BRYAN, Texas — COVID-19 survivors all across the world are suffering from a life-changing condition known as parosmia, in which the sufferer is so sickened by the smell of things around them that they can’t eat or even be around people. After recovering from COVID-19 last year, Nebraska teenager Reagan Springer couldn’t eat anything but protein shakes and ramen, because her body literally rejected all food with taste.
Desperate for answers, the Springer family reached out to other sufferers of parosmia in a Facebook group. Mother Heather Springer took Reagan to all kinds of specialists and pediatricians, with no success in treatment. Reagan struggled to feel well at school and slipped into bouts of depression.
"She complained of foods tasting really foul, smells being so bad that she couldn’t eat," Heather said. "... It got a little bit worse. I mean, she couldn’t sit at the dinner table with us, and she was really isolating herself.”
The Facebook group eventually alerted the Springers to nurse David Gaskin of Republic Pain Specialists, a CRNA located in Bryan who specializes in pain management. Some parosmia sufferers had found great success with Gaskin.
Gaskin explained to KRHD that after the onset of the pandemic, he'd read in a medical journal that the common pain injection known as a stellate ganglion block had shown to cure parosmia patients in Alaska.
"A pain doctor did the injection, and I’m not sure, it doesn’t say in the study whether he did it for pain and it just happened to restore their smell and taste," Gaskin said. "... but I read that and thought – wow. I do that injection all the time for PTSD and chronic regional pain syndrome.”
Over 100 people would eventually travel from as far away as Israel to see Nurse Gaskin in Aggieland once he started using these ultrasound-guided nerve injections. Some had previously needed feeding tubes for nutrition or were unable to hold their newborn babies due to the severity of the parosmia and its effects, which lasted months and months after the COVID-19 infection had subsided.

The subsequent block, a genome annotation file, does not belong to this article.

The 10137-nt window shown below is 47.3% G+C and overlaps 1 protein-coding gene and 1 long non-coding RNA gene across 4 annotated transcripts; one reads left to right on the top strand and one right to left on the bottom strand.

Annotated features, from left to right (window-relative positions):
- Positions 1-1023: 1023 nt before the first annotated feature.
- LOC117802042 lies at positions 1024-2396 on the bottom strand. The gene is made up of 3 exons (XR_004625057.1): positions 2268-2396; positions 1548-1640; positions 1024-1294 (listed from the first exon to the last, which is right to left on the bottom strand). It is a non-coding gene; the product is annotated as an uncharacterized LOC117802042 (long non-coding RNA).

Gaskin said nearly 90% of his patients have seen significant improvement with the neck injection.
“There’s a large majority of people that are getting stuck in this, what we call a feedback loop of sympathetic input, immune response," Gaskin said. "... This stellate ganglion block is just that – we're blocking sympathetic input to the brain and trying to stop and block that feedback loop.”
One of those success stories is now Reagan Springer, who traveled to Bryan in February and received the injections. Now, she can eat most foods again. It was a tearful moment, when, just five minutes after receiving the neck injection, Reagan could put a snack in her mouth.
“I was relieved that it worked because it’s been so long," Reagan told KRHD. "And it was weird because I had the chips that I’d first tasted parosmia with, and the first thing I had got afterwards. So it was really weird, I was like – oh, that's what that had tasted like! I had forgotten what food tasted like.”
Nurse Gaskin and the Springers hope that more pain specialists will begin to use this treatment for the parosmia diagnosis. Most insurance doesn’t cover this experimental application yet, but Gaskin said he’s willing to work with patients of varying income levels. The shots often cost less than $1,000 upfront, according to Gaskin and the Springers.
To learn more about Gaskin's practice, visit the following link:
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